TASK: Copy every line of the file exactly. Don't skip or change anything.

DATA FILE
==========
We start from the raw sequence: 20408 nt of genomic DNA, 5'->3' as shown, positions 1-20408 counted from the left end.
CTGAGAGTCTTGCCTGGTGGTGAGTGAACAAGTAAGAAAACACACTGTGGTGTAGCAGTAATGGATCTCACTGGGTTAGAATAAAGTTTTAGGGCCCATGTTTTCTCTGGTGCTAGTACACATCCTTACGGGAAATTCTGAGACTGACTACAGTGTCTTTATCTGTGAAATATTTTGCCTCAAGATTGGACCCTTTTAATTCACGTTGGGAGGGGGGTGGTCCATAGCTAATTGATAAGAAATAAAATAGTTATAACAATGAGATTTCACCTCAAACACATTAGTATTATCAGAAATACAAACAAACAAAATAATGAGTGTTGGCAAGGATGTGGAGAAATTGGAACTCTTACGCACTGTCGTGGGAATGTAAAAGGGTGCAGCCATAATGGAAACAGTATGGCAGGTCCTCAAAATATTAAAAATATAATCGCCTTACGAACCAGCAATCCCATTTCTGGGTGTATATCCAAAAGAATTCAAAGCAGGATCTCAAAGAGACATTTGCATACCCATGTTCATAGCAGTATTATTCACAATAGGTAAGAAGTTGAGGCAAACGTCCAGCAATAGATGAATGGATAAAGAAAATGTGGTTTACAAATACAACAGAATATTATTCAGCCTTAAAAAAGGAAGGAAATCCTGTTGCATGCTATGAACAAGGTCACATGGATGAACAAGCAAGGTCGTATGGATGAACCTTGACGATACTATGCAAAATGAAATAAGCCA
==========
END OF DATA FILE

We start from the raw sequence: 20408 nt of genomic DNA, 5'->3' as shown, positions 1-20408 counted from the left end.
CTGAGAGTCTTGCCTGGTGGTGAGTGAACAAGTAAGAAAACACACTGTGGTGTAGCAGTAATGGATCTCACTGGGTTAGAATAAAGTTTTAGGGCCCATGTTTTCTCTGGTGCTAGTACACATCCTTACGGGAAATTCTGAGACTGACTACAGTGTCTTTATCTGTGAAATATTTTGCCTCAAGATTGGACCCTTTTAATTCACGTTGGGAGGGGGGTGGTCCATAGCTAATTGATAAGAAATAAAATAGTTATAACAATGAGATTTCACCTCAAACACATTAGTATTATCAGAAATACAAACAAACAAAATAATGAGTGTTGGCAAGGATGTGGAGAAATTGGAACTCTTACGCACTGTCGTGGGAATGTAAAAGGGTGCAGCCATAATGGAAACAGTATGGCAGGTCCTCAAAATATTAAAAATATAATCGCCTTACGAACCAGCAATCCCATTTCTGGGTGTATATCCAAAAGAATTCAAAGCAGGATCTCAAAGAGACATTTGCATACCCATGTTCATAGCAGTATTATTCACAATAGGTAAGAAGTTGAGGCAAACGTCCAGCAATAGATGAATGGATAAAGAAAATGTGGTTTACAAATACAACAGAATATTATTCAGCCTTAAAAAAGGAAGGAAATCCTGTTGCATGCTATGAACAAGGTCACATGGATGAACAAGCAAGGTCGTATGGATGAACCTTGACGATACTATGCAAAATGAAATAAGCCA